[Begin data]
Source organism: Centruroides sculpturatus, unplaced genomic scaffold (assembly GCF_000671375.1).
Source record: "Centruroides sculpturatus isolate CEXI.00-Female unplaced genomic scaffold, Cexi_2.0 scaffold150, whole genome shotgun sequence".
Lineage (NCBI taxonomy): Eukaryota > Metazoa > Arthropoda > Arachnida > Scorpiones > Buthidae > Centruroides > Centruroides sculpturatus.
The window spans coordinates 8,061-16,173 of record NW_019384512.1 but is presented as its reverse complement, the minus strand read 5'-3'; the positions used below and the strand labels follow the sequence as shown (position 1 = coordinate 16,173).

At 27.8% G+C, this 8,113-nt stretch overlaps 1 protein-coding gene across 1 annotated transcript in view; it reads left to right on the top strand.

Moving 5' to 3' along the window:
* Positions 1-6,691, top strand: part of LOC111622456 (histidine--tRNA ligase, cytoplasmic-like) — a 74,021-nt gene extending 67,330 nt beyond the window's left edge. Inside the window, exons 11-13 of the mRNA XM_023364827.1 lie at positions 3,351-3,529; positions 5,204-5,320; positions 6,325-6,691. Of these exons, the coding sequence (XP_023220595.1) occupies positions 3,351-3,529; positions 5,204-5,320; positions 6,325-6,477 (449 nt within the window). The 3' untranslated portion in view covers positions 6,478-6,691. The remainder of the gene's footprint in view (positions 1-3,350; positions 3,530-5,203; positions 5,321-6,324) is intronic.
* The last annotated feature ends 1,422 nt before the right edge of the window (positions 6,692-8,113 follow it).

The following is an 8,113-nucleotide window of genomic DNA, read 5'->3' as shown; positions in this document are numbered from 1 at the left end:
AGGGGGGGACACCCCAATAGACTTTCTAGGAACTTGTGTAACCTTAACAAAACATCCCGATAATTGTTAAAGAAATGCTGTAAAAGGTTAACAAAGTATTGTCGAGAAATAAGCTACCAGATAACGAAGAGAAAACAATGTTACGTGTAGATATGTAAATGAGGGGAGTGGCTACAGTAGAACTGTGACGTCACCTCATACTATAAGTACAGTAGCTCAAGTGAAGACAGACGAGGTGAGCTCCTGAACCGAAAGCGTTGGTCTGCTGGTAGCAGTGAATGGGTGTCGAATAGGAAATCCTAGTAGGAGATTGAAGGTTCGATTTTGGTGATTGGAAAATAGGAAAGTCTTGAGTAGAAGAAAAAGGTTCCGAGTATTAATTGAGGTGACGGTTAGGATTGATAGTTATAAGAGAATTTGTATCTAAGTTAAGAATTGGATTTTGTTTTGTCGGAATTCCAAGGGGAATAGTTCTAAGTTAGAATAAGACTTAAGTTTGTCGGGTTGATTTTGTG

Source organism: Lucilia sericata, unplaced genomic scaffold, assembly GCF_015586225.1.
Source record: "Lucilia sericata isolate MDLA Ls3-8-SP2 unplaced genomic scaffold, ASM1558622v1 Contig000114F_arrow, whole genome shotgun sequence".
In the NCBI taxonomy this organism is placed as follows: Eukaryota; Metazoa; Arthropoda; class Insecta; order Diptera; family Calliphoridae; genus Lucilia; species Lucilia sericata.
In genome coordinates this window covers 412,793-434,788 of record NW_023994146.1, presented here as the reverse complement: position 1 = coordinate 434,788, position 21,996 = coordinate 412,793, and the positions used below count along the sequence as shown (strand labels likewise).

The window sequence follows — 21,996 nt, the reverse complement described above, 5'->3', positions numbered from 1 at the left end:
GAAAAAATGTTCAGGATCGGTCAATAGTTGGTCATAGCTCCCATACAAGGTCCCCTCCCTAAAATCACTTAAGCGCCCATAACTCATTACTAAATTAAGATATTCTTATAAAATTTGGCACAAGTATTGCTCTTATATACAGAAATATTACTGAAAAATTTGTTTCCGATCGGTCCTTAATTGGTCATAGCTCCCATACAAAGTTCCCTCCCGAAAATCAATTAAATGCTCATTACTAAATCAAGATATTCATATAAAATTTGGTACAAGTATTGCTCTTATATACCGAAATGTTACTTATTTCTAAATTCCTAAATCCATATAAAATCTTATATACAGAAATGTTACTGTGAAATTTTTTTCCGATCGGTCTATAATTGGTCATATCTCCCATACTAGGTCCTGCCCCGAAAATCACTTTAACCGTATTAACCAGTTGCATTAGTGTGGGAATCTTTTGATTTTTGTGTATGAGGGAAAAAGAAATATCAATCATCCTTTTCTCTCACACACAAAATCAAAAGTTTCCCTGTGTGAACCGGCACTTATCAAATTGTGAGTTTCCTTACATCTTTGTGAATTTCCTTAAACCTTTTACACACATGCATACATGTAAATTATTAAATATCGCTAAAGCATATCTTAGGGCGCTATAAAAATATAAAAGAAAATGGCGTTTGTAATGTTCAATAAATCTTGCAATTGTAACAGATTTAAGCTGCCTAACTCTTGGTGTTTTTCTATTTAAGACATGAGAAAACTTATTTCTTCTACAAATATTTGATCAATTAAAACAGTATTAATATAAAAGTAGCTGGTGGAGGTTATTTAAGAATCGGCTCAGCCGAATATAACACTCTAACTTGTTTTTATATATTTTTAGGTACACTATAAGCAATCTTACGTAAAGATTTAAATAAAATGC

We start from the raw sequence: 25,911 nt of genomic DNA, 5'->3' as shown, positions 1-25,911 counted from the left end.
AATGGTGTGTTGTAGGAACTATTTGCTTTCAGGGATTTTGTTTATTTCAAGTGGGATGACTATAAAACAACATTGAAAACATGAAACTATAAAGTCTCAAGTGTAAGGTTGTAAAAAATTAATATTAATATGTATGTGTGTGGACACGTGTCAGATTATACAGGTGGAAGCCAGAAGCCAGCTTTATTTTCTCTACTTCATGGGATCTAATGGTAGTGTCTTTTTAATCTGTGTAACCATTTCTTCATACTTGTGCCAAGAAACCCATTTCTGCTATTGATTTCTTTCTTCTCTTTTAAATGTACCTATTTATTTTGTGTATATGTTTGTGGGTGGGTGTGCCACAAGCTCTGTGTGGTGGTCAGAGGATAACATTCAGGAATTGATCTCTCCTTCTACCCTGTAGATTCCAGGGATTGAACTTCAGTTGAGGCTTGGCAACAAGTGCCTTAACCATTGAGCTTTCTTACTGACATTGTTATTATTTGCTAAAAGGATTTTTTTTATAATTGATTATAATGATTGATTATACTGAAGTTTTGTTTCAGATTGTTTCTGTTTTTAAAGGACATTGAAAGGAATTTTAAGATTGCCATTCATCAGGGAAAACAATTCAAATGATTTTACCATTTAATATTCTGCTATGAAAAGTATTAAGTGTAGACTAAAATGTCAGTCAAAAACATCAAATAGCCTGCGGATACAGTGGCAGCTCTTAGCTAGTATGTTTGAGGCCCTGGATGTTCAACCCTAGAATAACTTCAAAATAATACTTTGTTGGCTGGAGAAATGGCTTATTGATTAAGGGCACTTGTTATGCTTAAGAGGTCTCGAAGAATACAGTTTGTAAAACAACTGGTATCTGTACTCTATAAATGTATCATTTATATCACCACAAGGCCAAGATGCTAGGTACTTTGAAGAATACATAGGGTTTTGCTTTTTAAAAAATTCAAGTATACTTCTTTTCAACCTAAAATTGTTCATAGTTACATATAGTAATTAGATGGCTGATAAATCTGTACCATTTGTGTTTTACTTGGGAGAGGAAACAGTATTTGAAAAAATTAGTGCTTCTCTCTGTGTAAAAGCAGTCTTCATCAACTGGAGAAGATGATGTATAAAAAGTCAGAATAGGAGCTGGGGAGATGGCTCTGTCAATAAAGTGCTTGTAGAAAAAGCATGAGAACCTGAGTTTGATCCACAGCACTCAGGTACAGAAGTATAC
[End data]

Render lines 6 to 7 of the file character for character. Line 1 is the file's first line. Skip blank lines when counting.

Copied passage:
Moving 5' to 3' along the window:
* Positions 1-6,691, top strand: part of LOC111622456 (histidine--tRNA ligase, cytoplasmic-like) — a 74,021-nt gene extending 67,330 nt beyond the window's left edge. Inside the window, exons 11-13 of the mRNA XM_023364827.1 lie at positions 3,351-3,529; positions 5,204-5,320; positions 6,325-6,691. Of these exons, the coding sequence (XP_023220595.1) occupies positions 3,351-3,529; positions 5,204-5,320; positions 6,325-6,477 (449 nt within the window). The 3' untranslated portion in view covers positions 6,478-6,691. The remainder of the gene's footprint in view (positions 1-3,350; positions 3,530-5,203; positions 5,321-6,324) is intronic.